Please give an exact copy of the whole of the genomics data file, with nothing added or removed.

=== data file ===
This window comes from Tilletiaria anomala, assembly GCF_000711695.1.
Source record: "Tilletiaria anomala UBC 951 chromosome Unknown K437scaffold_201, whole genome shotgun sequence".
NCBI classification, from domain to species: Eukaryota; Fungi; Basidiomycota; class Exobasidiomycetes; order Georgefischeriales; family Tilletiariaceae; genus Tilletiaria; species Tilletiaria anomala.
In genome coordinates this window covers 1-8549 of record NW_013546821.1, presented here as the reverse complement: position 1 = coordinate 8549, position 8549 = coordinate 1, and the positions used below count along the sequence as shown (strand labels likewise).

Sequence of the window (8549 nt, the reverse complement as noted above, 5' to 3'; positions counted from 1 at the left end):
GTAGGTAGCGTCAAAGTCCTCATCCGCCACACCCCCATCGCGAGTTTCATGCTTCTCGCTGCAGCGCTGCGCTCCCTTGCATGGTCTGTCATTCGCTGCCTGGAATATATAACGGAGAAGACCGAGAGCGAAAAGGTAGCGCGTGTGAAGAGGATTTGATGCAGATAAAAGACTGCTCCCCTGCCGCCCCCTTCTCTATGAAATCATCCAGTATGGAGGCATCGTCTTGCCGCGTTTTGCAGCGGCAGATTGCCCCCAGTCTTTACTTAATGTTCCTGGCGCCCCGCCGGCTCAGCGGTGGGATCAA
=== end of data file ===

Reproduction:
This window comes from Tilletiaria anomala, assembly GCF_000711695.1.
Source record: "Tilletiaria anomala UBC 951 chromosome Unknown K437scaffold_201, whole genome shotgun sequence".
NCBI classification, from domain to species: Eukaryota; Fungi; Basidiomycota; class Exobasidiomycetes; order Georgefischeriales; family Tilletiariaceae; genus Tilletiaria; species Tilletiaria anomala.
In genome coordinates this window covers 1-8549 of record NW_013546821.1, presented here as the reverse complement: position 1 = coordinate 8549, position 8549 = coordinate 1, and the positions used below count along the sequence as shown (strand labels likewise).

Sequence of the window (8549 nt, the reverse complement as noted above, 5' to 3'; positions counted from 1 at the left end):
GTAGGTAGCGTCAAAGTCCTCATCCGCCACACCCCCATCGCGAGTTTCATGCTTCTCGCTGCAGCGCTGCGCTCCCTTGCATGGTCTGTCATTCGCTGCCTGGAATATATAACGGAGAAGACCGAGAGCGAAAAGGTAGCGCGTGTGAAGAGGATTTGATGCAGATAAAAGACTGCTCCCCTGCCGCCCCCTTCTCTATGAAATCATCCAGTATGGAGGCATCGTCTTGCCGCGTTTTGCAGCGGCAGATTGCCCCCAGTCTTTACTTAATGTTCCTGGCGCCCCGCCGGCTCAGCGGTGGGATCAA